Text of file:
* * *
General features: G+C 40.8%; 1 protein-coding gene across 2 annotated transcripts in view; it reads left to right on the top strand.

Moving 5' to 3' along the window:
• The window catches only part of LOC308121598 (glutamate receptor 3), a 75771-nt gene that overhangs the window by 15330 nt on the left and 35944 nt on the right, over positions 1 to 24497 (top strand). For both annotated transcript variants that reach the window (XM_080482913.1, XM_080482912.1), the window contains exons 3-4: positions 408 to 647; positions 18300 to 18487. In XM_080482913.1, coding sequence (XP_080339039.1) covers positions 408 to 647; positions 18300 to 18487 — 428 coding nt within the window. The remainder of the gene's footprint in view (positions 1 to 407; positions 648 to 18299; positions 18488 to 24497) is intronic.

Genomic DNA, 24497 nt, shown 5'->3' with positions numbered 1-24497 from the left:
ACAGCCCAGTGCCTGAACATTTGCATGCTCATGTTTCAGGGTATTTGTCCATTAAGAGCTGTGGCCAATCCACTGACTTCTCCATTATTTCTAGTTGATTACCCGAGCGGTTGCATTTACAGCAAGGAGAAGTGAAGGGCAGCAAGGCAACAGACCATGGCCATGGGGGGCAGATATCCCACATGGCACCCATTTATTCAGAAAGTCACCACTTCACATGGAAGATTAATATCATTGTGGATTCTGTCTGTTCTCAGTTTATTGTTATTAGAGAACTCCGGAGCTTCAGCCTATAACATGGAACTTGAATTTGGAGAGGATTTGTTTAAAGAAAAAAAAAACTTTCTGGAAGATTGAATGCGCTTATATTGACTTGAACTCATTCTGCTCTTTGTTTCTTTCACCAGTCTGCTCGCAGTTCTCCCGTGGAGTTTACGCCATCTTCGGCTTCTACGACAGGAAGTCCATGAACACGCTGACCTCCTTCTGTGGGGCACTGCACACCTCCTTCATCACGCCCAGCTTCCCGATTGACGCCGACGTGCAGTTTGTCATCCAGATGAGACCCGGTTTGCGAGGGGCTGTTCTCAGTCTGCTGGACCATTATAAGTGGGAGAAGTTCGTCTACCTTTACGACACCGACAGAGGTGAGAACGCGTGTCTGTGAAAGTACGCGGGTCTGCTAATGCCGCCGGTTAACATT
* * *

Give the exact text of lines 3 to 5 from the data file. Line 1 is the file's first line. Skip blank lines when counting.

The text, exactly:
• The window catches only part of LOC308121598 (glutamate receptor 3), a 75771-nt gene that overhangs the window by 15330 nt on the left and 35944 nt on the right, over positions 1 to 24497 (top strand). For both annotated transcript variants that reach the window (XM_080482913.1, XM_080482912.1), the window contains exons 3-4: positions 408 to 647; positions 18300 to 18487. In XM_080482913.1, coding sequence (XP_080339039.1) covers positions 408 to 647; positions 18300 to 18487 — 428 coding nt within the window. The remainder of the gene's footprint in view (positions 1 to 407; positions 648 to 18299; positions 18488 to 24497) is intronic.

Genomic DNA, 24497 nt, shown 5'->3' with positions numbered 1-24497 from the left:
ACAGCCCAGTGCCTGAACATTTGCATGCTCATGTTTCAGGGTATTTGTCCATTAAGAGCTGTGGCCAATCCACTGACTTCTCCATTATTTCTAGTTGATTACCCGAGCGGTTGCATTTACAGCAAGGAGAAGTGAAGGGCAGCAAGGCAACAGACCATGGCCATGGGGGGCAGATATCCCACATGGCACCCATTTATTCAGAAAGTCACCACTTCACATGGAAGATTAATATCATTGTGGATTCTGTCTGTTCTCAGTTTATTGTTATTAGAGAACTCCGGAGCTTCAGCCTATAACATGGAACTTGAATTTGGAGAGGATTTGTTTAAAGAAAAAAAAAACTTTCTGGAAGATTGAATGCGCTTATATTGACTTGAACTCATTCTGCTCTTTGTTTCTTTCACCAGTCTGCTCGCAGTTCTCCCGTGGAGTTTACGCCATCTTCGGCTTCTACGACAGGAAGTCCATGAACACGCTGACCTCCTTCTGTGGGGCACTGCACACCTCCTTCATCACGCCCAGCTTCCCGATTGACGCCGACGTGCAGTTTGTCATCCAGATGAGACCCGGTTTGCGAGGGGCTGTTCTCAGTCTGCTGGACCATTATAAGTGGGAGAAGTTCGTCTACCTTTACGACACCGACAGAGGTGAGAACGCGTGTCTGTGAAAGTACGCGGGTCTGCTAATGCCGCCGGTTAACATT